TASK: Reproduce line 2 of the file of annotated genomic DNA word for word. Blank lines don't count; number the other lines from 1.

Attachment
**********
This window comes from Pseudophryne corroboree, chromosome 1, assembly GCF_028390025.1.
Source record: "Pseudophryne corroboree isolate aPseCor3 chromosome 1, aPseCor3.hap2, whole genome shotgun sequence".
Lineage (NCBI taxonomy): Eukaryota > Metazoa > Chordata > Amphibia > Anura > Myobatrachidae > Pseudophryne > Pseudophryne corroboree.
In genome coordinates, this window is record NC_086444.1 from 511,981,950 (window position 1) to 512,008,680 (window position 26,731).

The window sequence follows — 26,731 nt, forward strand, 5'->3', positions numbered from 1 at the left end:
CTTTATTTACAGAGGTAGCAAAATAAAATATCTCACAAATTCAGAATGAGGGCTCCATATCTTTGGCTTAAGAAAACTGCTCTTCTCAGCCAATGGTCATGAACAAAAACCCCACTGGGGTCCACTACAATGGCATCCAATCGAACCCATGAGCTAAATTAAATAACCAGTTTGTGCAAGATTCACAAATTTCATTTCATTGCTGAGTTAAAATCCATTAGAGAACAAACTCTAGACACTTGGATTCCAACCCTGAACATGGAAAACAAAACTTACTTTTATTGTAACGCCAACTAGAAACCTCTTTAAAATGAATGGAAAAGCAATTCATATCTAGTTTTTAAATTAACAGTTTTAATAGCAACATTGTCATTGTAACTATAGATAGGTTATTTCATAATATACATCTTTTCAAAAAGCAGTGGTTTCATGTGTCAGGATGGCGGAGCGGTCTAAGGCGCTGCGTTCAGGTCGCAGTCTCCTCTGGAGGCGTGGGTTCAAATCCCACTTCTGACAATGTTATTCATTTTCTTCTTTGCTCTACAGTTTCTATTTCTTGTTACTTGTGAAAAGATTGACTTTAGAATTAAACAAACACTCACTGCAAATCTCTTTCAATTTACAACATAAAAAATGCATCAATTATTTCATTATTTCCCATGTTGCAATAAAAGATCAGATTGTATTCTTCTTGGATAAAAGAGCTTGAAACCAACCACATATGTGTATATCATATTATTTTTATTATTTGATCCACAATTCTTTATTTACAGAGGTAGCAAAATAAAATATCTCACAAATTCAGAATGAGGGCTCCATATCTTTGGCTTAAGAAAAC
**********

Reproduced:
Source record: "Pseudophryne corroboree isolate aPseCor3 chromosome 1, aPseCor3.hap2, whole genome shotgun sequence".